May 06

I love to watch Q&A – sometimes I even tweet, and I’ve even written blogs about it.

On last night’s episode (2014-05-05) a group of protesters shut the show down for a couple of minutes. jones

The Minister for Education, Christopher Pyne was on and taking questions from young people about funding of education.  The questioner kept interrupting the Minister’s answers, at which point Pyne would stop talking and look mournfully at Tony Jones, the host, for him to take some sort of action.

From the TV it’s hard to tell if Pyne was getting jacked off at the complete lack of respect that was being shown to him or if he was simply looking for a way to deliver his answer without the interruption.

The guy asking the question was being very impolite.  Proper manners would dictate that you ask your question and then shut up while the answer is delivered to you.  The format of Q&A doesn’t allow for a backwards and forwards debate style.  You ask a question and someone then gives an answer, then others on the panel throw in their ideas.

The trouble with asking a politician a question is that you rarely get an answer.  At least not an answer to the question asked.  That’s so frustrating, even as a viewer.  The pollie tends to avoid the direct question and that’s normally done by picking on the Opposition.  They all behave this way.

The next part of the show saw a bunch of students (I assume) drop a banner over the balcony and start a chant.  This essentially drowns out Tony Jones and his guests.

The video is embedded at this page.

I was horrified by such a bold display of rudeness.  The protesters were interrupting my TV viewing and making me cross.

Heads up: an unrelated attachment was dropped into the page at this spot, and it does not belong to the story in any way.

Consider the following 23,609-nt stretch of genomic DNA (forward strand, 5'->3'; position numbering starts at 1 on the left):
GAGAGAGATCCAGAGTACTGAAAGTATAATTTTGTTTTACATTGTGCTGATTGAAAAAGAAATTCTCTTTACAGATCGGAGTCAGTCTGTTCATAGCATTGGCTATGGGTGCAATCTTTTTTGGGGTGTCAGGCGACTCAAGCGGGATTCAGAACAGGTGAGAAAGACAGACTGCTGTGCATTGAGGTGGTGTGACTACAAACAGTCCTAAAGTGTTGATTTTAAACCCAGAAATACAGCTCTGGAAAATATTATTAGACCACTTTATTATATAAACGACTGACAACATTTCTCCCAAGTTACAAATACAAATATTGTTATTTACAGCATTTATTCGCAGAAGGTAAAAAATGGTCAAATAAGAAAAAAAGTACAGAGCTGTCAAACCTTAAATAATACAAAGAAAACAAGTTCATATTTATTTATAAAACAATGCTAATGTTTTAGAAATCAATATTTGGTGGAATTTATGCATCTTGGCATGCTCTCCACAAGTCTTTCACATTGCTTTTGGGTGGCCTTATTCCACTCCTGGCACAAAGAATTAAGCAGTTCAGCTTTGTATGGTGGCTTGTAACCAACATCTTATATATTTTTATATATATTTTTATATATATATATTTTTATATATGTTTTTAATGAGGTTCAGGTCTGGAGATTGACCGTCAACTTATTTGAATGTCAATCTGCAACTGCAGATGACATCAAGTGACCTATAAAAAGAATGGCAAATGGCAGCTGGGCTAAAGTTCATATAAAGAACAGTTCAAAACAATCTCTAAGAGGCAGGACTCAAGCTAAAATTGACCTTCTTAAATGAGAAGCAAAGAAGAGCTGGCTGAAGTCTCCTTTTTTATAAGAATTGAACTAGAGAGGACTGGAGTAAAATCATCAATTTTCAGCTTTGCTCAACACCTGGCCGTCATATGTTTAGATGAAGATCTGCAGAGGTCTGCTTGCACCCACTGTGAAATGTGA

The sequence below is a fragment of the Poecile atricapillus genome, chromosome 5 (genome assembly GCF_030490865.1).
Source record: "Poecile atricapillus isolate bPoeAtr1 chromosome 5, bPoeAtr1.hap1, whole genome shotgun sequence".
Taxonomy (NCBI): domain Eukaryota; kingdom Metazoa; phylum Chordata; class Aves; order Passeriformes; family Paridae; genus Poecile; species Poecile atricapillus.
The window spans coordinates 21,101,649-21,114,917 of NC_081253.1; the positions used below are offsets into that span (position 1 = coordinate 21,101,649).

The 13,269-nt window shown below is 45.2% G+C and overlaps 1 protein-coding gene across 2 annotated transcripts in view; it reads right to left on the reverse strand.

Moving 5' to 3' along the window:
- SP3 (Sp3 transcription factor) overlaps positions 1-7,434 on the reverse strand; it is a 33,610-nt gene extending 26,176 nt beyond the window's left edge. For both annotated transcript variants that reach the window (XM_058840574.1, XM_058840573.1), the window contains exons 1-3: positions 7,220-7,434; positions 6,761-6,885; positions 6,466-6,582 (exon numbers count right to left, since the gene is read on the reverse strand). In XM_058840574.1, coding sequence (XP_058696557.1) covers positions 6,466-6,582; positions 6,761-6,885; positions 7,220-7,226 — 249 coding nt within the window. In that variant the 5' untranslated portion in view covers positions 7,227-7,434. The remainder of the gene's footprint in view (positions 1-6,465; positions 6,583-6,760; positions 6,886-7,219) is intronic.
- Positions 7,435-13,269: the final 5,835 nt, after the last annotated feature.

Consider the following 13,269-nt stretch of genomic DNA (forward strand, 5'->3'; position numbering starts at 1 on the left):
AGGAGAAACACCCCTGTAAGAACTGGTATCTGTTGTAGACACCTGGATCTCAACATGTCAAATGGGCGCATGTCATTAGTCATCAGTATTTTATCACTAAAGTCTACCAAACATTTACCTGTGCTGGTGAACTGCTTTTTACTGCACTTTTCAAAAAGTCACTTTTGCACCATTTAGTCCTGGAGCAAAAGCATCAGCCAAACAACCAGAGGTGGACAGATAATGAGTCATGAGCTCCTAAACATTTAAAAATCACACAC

The ABC then broke the live feed and played a bit of music.  I can only guess what was said while the program was off air.  A few minutes later it was back and normality was restored.

Was this the right way to handle the protests?  I’m not so sure.  Mind you, I’m not sure it’s the right way to launch a protest either.  However, simply silencing them without investigating the issue seems rather odd for a program that is trying to explore the issues and keep politicians accountable.

Maybe a better way would have been for Tony Jones to engage with them for a moment or two.  To get a question about the nature of the protest and direct that to the Minister instead of shutting it down and telling us how democracy works.

What do you do when you think the world is against you and you can’t get your message across?  How do you raise awareness and make your point if the conventional ways don’t work for you?

Are we moving to an area where you can’t protest, where you can’t stage an event to make your point.

Sure, what the students did was rude, disruptive and damn annoying.  I feel I should make some disparaging remark about their upbringing.  However, maybe they have a point.  Fund education, not planes.  Seems sensible to me and not enough is being said about the stupid situation we have in Australia where we seem to value the purchase of killing machines over education.  Where we seem to value the diesel rebate for huge mining companies over education.  The current government seems to think it’s better to make young people move to where the work is instead of keeping them close to their support networks.

Perhaps sometimes we should all do a little screaming to get our point across.  I don’t think it’s necessary for Tony Jones to apologise to Pyne.  Pyne should have listened to the frustration, he should have shown leadership by engaging, seeking to understand and then perhaps the world might just be a better place.

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